News: CJ Exclusives

Justices: Sheriffs May Fire Deputies Not Donating To Campaigns

Sheriff's offices are not county agencies, so sheriffs can fire employees at will, court says

In a dispute pitting political speech against the authority of public agencies, in January the N.C. Supreme Court ruled that a sheriff could fire a deputy for refusing to make a contribution to the sheriff’s re-election campaign.

In a separate opinion, the court refused to determine whether non-deputy employees of a sheriff’s department also could be fired for not supporting the sheriff’s re-election.

Terri Young was hired by the Mecklenburg County Sheriff’s Office as a deputy in 1990 and had worked her way up to captain by 2010. In June 2009, Daniel Bailey, the sheriff at the time, sent a letter to all deputies seeking contributions for his 2010 reelection campaign. Young didn’t make a donation. Soon after Bailey’s 2010 re-election, Young lost her job. Young sued, claiming that Bailey fired her because she did not donate to his campaign and that her termination violated state public policy and her free speech rights under the N.C. Constitution.

The N.C. Court of Appeals, following court precedents, issued a unanimous ruling against Young, but the N.C. Supreme Court accepted Young’s request to hear the case.

Public policy and free speech claims

Before the Supreme Court, Young repeated her claims that her discharge violated both public policy and her free speech rights.

North Carolina is an employment-at-will state, meaning that employers generally can let employees go at any time for any reason. There are a number of exceptions to this, including that a discharge may not violate the state’s public policy. The General Assembly has established a public policy that county employees should not be subject to certain types of political coercion, as Young argued was her situation: She said she lost her job because she did not make a contribution to her boss’s campaign.

The Supreme Court held that employees working for a sheriff are not county employees, even though sheriff’s offices get their funding from county taxes.

The court noted that the office of sheriff is defined in the state constitution, the General Assembly has recognized the unique nature of the position, and only a sheriff has the statutory authority to hire and fire employees.

“In light of the distinct demarcation between county government and the office of the sheriff, we conclude that a sheriff’s office is not a program or department of a county and agree with the consistent holdings of the Court of Appeals that a deputy sheriff or employee of a sheriff’s office is not a county employee,” wrote Justice Robert Edmunds for the high court.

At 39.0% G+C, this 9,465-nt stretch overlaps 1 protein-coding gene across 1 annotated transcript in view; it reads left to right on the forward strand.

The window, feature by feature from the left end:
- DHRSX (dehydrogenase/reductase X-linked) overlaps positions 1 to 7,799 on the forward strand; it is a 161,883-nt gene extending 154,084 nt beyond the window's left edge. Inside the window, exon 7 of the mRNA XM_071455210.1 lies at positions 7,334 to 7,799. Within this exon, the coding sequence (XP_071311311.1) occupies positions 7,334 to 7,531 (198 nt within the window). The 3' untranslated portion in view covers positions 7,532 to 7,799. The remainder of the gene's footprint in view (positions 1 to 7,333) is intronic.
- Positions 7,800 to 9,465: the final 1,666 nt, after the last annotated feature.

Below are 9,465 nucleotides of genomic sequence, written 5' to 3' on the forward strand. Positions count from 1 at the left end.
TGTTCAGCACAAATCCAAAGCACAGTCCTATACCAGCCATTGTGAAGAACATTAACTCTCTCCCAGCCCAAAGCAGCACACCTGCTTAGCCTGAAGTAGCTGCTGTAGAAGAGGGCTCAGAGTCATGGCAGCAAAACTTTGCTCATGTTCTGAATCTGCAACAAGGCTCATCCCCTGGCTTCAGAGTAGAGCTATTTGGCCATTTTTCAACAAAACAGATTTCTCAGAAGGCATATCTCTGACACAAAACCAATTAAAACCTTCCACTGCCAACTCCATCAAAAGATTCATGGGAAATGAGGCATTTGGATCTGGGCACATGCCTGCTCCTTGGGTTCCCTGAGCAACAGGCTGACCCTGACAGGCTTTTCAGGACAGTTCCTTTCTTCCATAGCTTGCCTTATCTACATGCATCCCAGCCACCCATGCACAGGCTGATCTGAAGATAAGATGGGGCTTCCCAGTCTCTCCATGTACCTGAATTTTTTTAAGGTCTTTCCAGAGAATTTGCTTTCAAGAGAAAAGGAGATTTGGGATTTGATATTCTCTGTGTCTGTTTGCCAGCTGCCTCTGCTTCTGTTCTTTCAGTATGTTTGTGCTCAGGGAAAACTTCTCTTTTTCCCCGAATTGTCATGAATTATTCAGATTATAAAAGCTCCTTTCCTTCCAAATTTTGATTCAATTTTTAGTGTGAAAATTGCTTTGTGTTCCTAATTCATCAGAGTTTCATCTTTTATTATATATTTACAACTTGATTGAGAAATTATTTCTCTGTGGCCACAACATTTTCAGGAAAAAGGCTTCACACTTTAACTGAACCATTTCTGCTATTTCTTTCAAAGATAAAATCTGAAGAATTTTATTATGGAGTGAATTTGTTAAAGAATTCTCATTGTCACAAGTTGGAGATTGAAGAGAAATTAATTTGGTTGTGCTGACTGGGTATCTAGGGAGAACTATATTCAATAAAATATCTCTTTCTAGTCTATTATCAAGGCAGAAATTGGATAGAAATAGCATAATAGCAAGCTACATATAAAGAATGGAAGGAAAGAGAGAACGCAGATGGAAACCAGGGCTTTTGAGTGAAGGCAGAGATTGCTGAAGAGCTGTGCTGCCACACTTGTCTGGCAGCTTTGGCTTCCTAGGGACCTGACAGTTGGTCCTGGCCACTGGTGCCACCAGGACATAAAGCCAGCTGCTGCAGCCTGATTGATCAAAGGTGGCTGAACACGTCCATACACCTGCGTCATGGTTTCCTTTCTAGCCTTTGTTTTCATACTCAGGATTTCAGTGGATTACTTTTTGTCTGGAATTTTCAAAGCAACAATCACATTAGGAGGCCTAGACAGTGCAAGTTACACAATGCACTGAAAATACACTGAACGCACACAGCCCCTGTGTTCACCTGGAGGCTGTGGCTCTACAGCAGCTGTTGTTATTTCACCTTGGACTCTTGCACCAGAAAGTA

Not a county program

“Because a sheriff’s office is not a program or department of a county, the fact that the sheriff’s office receives funds therefrom is of no moment.”

Young also argued that her discharge violated her free speech rights under the N.C. Constitution. The N.C. Supreme Court has held that free speech rights under the state constitution are very similar to those protected by the First Amendment of the U.S. Constitution.

The U.S. Supreme Court has held that “[a] state may not condition public employment on an employee’s exercise of his or her First Amendment rights.” This protection is not absolute, and does not apply if  “the hiring authority can demonstrate that party affiliation is an appropriate requirement for the effective performance of the public office involved.”

“Deputies are a reflection of their sheriff. They serve as the alter egos of the sheriff and, if liability results from the acts of a deputy, the sheriff is held responsible,” wrote Edmunds in rejecting Young’s claim.

“After considering these statutory and decisional factors, we conclude that, by standing in the elected sheriff’s shoes, a deputy sheriff fills a role in which loyalty to the elected sheriff is necessary to ensure that the sheriff’s policies are carried out.”

Other fired employees

At the same time, the Supreme Court considered appeals from several other employees fired by Bailey, including Ivan McLaughlin. McLaughlin was not a sworn law enforcement officer, making his free speech argument different than Young’s.

The justices rejected McLaughlin’s claim for a separate reason. McLaughlin was terminated for violating departmental policies, so even though (like Young) he did not contribute to Bailey’s campaign, McLaughlin’s firing was backed up by a departmental review. The justices left for another day to decide whether non-deputy employees of a sheriff may be fired for their political speech.

The case involving Young is Young v. Bailey, (355PA14-2). The justices’ determination on McLaughlin’s claim is in a separate opinion, McLaughlin v. Bailey, (163A15).